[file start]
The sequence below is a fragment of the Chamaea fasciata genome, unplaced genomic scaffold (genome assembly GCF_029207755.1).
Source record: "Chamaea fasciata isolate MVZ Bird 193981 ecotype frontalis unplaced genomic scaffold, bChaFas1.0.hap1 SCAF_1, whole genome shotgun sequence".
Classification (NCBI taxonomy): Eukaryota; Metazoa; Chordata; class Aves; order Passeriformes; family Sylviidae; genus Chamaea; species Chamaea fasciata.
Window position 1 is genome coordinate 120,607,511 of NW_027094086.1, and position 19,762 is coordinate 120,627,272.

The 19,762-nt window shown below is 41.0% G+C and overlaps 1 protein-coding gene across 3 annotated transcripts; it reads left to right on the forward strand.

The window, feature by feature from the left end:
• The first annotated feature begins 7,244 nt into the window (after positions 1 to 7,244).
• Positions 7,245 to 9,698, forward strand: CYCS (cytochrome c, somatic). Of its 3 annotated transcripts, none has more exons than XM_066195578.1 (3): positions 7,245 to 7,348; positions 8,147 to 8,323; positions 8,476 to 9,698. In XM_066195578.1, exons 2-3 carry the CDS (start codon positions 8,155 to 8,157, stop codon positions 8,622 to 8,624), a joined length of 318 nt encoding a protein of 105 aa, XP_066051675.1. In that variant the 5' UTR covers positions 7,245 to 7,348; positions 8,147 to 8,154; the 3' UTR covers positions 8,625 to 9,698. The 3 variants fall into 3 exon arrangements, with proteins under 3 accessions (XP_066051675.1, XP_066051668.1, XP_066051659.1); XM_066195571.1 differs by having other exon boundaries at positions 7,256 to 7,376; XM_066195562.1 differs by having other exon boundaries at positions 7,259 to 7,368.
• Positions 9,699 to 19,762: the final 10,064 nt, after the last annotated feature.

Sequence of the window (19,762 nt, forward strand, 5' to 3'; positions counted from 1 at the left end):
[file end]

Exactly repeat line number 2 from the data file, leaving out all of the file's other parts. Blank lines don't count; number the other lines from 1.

Source record: "Chamaea fasciata isolate MVZ Bird 193981 ecotype frontalis unplaced genomic scaffold, bChaFas1.0.hap1 SCAF_1, whole genome shotgun sequence".